Many of us stay above ground, oblivious to the world of rooms, pits and passages running beneath us. And yet cavers' voluntary projects serve us in many ways. The water that floods our homes when pressure drives it up through the caves, the water that feeds our wells or springs, is not easy to follow through a cave, even when the cave is easily navigable. Often only a skilled caver can do it.

Miller and his teams have conducted surveys and dye traces all over the Cumberland Plateau, providing puzzle pieces for community planning, ecological research and land management. A typical project for Miller is "related to either springs used by unique biota or at springs used as drinking-water sources by communities," Miller said. He recently traced water flows for the towns of Jasper and Cowan, Tennessee, two communities highly dependent on spring water.

About the same time, a family that had a quarry move into their neighborhood called on Smallwood for help. As if periodic, earth-shuddering blasts from quarry activities weren't enough, the family and their neighbors began to worry about runoff from the quarry.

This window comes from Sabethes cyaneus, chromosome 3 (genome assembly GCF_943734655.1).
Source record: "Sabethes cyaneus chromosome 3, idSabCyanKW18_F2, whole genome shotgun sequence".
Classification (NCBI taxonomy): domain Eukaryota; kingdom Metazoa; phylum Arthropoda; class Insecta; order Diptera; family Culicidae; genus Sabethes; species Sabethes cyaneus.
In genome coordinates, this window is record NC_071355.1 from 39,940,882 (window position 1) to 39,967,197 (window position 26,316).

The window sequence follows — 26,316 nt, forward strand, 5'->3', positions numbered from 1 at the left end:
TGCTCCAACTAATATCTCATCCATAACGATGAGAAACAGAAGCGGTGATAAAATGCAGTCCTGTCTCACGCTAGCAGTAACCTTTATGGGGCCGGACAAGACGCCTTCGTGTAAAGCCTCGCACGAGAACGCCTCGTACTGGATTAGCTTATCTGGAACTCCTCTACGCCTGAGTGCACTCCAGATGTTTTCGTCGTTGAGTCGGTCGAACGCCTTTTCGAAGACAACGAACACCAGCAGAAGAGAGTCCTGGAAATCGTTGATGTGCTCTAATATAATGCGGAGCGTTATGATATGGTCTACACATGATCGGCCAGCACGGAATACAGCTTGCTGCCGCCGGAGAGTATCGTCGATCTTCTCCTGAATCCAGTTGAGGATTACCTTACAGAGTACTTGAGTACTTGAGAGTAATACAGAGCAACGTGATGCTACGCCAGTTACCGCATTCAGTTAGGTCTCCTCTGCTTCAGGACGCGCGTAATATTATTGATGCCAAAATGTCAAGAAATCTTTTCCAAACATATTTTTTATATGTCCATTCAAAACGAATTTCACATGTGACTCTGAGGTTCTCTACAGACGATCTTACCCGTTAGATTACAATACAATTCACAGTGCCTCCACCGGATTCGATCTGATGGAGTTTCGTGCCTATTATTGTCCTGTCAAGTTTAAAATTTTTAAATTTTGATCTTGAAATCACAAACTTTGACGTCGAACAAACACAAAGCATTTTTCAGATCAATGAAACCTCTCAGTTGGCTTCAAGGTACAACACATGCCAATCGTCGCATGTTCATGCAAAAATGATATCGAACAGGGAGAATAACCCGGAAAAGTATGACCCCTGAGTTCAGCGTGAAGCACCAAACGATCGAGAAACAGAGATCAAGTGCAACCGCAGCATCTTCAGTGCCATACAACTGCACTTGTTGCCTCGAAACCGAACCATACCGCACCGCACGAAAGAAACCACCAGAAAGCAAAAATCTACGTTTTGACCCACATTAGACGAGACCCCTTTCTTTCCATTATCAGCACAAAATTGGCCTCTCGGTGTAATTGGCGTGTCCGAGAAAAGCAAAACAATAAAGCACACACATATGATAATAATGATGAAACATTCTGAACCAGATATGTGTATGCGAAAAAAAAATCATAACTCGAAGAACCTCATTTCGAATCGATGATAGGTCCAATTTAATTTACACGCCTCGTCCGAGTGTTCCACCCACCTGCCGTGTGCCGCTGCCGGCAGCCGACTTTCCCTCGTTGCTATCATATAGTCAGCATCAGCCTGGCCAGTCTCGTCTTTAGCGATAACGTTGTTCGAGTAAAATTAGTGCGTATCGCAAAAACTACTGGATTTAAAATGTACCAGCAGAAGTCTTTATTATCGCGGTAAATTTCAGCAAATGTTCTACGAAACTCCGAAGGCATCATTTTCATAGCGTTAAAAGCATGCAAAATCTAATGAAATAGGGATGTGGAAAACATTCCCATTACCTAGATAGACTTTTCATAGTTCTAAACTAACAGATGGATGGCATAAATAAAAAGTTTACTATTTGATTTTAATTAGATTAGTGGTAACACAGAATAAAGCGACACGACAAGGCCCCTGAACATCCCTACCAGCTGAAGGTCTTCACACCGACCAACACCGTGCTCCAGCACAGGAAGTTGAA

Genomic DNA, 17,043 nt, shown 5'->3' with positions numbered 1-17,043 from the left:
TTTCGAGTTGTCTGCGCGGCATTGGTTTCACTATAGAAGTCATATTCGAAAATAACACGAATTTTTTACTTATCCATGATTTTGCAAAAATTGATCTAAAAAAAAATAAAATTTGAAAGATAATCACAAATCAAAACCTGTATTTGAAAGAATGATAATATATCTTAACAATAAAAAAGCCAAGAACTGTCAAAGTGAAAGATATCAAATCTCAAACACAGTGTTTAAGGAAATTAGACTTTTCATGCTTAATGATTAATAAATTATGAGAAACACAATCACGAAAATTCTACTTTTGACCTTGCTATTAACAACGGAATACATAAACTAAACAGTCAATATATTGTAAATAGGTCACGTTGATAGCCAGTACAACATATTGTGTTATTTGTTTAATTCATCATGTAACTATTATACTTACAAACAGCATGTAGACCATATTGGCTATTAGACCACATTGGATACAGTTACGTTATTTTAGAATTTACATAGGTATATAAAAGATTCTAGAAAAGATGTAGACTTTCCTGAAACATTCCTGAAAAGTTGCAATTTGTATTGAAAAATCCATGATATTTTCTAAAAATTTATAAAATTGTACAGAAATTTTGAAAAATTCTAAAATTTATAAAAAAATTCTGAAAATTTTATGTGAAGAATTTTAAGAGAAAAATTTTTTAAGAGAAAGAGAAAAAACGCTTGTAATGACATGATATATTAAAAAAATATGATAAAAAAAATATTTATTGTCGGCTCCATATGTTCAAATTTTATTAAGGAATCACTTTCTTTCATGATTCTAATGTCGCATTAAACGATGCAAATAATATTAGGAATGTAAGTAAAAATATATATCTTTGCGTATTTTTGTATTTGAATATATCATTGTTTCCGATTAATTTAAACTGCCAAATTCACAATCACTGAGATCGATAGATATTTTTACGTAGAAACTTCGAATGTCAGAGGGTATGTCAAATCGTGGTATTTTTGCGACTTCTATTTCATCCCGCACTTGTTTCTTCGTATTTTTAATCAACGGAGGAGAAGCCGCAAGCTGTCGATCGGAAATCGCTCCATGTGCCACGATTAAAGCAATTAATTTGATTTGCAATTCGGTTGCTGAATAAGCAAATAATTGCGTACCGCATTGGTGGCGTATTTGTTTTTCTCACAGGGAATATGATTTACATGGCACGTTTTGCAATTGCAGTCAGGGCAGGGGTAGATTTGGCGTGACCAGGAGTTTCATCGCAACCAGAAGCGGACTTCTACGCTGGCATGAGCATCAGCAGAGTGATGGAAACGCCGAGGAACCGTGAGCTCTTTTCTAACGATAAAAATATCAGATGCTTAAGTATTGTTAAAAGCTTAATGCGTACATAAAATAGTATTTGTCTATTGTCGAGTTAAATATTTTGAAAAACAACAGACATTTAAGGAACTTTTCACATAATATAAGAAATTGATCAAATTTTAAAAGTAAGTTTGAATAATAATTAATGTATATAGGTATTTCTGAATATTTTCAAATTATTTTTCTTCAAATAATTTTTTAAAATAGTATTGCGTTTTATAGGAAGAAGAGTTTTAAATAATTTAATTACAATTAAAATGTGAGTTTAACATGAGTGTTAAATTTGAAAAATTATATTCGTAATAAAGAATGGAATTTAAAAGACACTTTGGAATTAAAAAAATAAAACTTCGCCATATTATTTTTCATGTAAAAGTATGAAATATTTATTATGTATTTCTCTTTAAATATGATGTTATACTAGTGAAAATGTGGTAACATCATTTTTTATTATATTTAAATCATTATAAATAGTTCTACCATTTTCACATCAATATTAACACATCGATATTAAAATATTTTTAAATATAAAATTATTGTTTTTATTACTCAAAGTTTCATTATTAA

"There are over 6 miles of cave passage where the water could be affected by the quarry runoff," Smallwood reported from her survey. "Many of the landowners in this area are also on well water, so they were concerned with the possibility of contaminants."

It was Smallwood's first time supervising a dye trace, but she and her team found one tracer showing up in a neighbor's toilet. Smallwood is hoping to make a film about the whole process.

"The data now exists to hopefully prevent this from happening again in this area," Smallwood said. "Many counties in Tennessee are poor and are often taken advantage of by corporations, especially the ones that destroy the environment."

It often falls to volunteer sport cavers like Smallwood to get a better understanding of what lies beneath a community's feet. It still happens that neither science nor common sense fully understand what water is up to.